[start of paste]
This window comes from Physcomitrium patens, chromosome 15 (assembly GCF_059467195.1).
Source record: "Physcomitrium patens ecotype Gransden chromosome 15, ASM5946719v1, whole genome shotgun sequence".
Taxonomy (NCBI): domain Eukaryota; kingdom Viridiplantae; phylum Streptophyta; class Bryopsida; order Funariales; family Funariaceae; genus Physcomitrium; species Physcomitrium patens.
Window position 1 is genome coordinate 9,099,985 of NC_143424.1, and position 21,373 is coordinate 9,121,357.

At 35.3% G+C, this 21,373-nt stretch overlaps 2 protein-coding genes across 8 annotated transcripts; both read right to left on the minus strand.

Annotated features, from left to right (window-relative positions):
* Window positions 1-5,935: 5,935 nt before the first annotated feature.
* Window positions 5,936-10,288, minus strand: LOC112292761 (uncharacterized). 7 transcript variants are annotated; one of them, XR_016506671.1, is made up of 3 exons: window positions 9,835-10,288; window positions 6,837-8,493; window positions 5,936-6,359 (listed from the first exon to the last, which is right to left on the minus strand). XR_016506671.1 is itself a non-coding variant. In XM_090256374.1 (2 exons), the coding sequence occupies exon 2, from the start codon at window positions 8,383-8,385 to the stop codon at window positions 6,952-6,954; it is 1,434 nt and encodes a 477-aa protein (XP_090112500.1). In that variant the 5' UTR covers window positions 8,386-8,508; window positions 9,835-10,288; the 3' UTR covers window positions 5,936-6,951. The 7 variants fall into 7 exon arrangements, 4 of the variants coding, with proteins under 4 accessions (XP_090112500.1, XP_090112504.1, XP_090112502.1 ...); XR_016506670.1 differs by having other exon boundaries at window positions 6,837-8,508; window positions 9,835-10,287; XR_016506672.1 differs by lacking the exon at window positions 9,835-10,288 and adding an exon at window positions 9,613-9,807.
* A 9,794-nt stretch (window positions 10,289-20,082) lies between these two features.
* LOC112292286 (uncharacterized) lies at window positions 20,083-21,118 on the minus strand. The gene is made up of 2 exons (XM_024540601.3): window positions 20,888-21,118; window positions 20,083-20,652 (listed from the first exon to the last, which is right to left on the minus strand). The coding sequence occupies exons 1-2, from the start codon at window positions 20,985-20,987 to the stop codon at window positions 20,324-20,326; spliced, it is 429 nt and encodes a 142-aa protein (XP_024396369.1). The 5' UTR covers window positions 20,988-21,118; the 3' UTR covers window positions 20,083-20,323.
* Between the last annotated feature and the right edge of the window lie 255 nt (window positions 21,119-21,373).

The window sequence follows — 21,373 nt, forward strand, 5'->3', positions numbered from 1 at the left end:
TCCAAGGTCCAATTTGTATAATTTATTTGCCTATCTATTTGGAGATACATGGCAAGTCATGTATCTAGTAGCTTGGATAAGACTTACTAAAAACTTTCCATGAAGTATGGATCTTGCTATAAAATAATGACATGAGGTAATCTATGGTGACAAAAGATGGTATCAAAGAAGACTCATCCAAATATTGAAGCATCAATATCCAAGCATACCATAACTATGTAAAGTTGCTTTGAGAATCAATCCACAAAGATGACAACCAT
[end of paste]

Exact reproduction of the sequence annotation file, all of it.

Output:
This window comes from Physcomitrium patens, chromosome 15 (assembly GCF_059467195.1).
Source record: "Physcomitrium patens ecotype Gransden chromosome 15, ASM5946719v1, whole genome shotgun sequence".
Taxonomy (NCBI): domain Eukaryota; kingdom Viridiplantae; phylum Streptophyta; class Bryopsida; order Funariales; family Funariaceae; genus Physcomitrium; species Physcomitrium patens.
Window position 1 is genome coordinate 9,099,985 of NC_143424.1, and position 21,373 is coordinate 9,121,357.

At 35.3% G+C, this 21,373-nt stretch overlaps 2 protein-coding genes across 8 annotated transcripts; both read right to left on the minus strand.

Annotated features, from left to right (window-relative positions):
* Window positions 1-5,935: 5,935 nt before the first annotated feature.
* Window positions 5,936-10,288, minus strand: LOC112292761 (uncharacterized). 7 transcript variants are annotated; one of them, XR_016506671.1, is made up of 3 exons: window positions 9,835-10,288; window positions 6,837-8,493; window positions 5,936-6,359 (listed from the first exon to the last, which is right to left on the minus strand). XR_016506671.1 is itself a non-coding variant. In XM_090256374.1 (2 exons), the coding sequence occupies exon 2, from the start codon at window positions 8,383-8,385 to the stop codon at window positions 6,952-6,954; it is 1,434 nt and encodes a 477-aa protein (XP_090112500.1). In that variant the 5' UTR covers window positions 8,386-8,508; window positions 9,835-10,288; the 3' UTR covers window positions 5,936-6,951. The 7 variants fall into 7 exon arrangements, 4 of the variants coding, with proteins under 4 accessions (XP_090112500.1, XP_090112504.1, XP_090112502.1 ...); XR_016506670.1 differs by having other exon boundaries at window positions 6,837-8,508; window positions 9,835-10,287; XR_016506672.1 differs by lacking the exon at window positions 9,835-10,288 and adding an exon at window positions 9,613-9,807.
* A 9,794-nt stretch (window positions 10,289-20,082) lies between these two features.
* LOC112292286 (uncharacterized) lies at window positions 20,083-21,118 on the minus strand. The gene is made up of 2 exons (XM_024540601.3): window positions 20,888-21,118; window positions 20,083-20,652 (listed from the first exon to the last, which is right to left on the minus strand). The coding sequence occupies exons 1-2, from the start codon at window positions 20,985-20,987 to the stop codon at window positions 20,324-20,326; spliced, it is 429 nt and encodes a 142-aa protein (XP_024396369.1). The 5' UTR covers window positions 20,988-21,118; the 3' UTR covers window positions 20,083-20,323.
* Between the last annotated feature and the right edge of the window lie 255 nt (window positions 21,119-21,373).

The window sequence follows — 21,373 nt, forward strand, 5'->3', positions numbered from 1 at the left end:
TCCAAGGTCCAATTTGTATAATTTATTTGCCTATCTATTTGGAGATACATGGCAAGTCATGTATCTAGTAGCTTGGATAAGACTTACTAAAAACTTTCCATGAAGTATGGATCTTGCTATAAAATAATGACATGAGGTAATCTATGGTGACAAAAGATGGTATCAAAGAAGACTCATCCAAATATTGAAGCATCAATATCCAAGCATACCATAACTATGTAAAGTTGCTTTGAGAATCAATCCACAAAGATGACAACCAT